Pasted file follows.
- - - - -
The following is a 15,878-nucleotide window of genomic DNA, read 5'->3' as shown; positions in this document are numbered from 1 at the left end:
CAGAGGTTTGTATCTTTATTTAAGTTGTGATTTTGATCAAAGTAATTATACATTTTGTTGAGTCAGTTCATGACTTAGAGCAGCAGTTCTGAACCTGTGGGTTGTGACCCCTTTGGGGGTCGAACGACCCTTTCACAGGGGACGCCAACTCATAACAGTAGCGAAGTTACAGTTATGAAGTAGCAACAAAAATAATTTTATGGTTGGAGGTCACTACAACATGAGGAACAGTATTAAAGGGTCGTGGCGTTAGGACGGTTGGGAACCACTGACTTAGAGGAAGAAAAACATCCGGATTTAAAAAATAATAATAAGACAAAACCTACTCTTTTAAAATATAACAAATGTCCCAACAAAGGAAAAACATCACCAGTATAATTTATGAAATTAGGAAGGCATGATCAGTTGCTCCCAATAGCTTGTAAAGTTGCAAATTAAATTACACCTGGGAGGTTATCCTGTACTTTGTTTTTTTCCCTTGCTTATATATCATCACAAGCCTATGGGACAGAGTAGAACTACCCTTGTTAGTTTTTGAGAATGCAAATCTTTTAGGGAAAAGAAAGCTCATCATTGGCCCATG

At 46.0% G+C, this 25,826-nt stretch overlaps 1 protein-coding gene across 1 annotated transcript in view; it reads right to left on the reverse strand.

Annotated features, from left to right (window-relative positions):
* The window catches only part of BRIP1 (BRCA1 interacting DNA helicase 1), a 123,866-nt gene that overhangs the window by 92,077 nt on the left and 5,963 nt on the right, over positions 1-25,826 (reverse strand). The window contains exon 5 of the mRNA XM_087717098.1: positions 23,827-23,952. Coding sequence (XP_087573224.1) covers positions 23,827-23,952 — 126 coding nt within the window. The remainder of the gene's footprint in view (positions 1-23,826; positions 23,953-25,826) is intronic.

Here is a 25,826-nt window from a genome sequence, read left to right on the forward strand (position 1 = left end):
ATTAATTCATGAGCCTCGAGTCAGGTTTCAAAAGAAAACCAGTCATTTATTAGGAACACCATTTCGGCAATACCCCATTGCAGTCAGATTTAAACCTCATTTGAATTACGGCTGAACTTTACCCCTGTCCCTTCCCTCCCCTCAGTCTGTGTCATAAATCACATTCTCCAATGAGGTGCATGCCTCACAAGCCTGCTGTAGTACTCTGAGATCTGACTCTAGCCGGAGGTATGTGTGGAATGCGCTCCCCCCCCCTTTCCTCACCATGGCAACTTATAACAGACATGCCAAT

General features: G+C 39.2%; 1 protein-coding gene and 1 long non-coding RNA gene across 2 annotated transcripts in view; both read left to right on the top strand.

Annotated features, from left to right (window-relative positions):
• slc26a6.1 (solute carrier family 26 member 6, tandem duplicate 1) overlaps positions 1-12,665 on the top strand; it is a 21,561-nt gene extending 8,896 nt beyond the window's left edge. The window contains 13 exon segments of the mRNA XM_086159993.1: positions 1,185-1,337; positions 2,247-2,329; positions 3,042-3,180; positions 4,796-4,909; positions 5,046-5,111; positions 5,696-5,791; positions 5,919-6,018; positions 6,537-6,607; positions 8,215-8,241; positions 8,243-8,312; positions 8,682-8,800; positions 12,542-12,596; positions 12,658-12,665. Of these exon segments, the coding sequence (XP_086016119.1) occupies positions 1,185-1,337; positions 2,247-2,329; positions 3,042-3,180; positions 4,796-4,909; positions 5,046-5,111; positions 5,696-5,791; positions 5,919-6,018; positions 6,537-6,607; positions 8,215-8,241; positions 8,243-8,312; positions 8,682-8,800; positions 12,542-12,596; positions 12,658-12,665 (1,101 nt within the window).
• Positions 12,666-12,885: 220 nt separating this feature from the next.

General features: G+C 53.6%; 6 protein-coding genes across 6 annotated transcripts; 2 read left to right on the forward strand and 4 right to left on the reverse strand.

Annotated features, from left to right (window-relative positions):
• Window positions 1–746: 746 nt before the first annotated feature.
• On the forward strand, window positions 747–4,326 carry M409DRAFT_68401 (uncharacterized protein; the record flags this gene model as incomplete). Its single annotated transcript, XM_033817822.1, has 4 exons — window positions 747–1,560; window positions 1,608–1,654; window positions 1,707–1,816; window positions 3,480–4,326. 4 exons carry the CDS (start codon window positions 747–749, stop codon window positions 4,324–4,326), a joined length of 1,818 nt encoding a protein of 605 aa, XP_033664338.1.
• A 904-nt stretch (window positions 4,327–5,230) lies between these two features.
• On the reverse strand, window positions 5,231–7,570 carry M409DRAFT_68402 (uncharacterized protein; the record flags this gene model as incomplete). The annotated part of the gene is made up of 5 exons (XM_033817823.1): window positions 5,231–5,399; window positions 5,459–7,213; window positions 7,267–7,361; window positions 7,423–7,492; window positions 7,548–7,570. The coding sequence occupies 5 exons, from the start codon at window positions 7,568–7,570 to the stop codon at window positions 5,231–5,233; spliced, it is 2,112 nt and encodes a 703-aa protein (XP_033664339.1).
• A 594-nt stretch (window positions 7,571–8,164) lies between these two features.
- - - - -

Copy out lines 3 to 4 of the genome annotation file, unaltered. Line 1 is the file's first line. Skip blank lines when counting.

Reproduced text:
At 46.0% G+C, this 25,826-nt stretch overlaps 1 protein-coding gene across 1 annotated transcript in view; it reads right to left on the reverse strand.

Annotated features, from left to right (window-relative positions):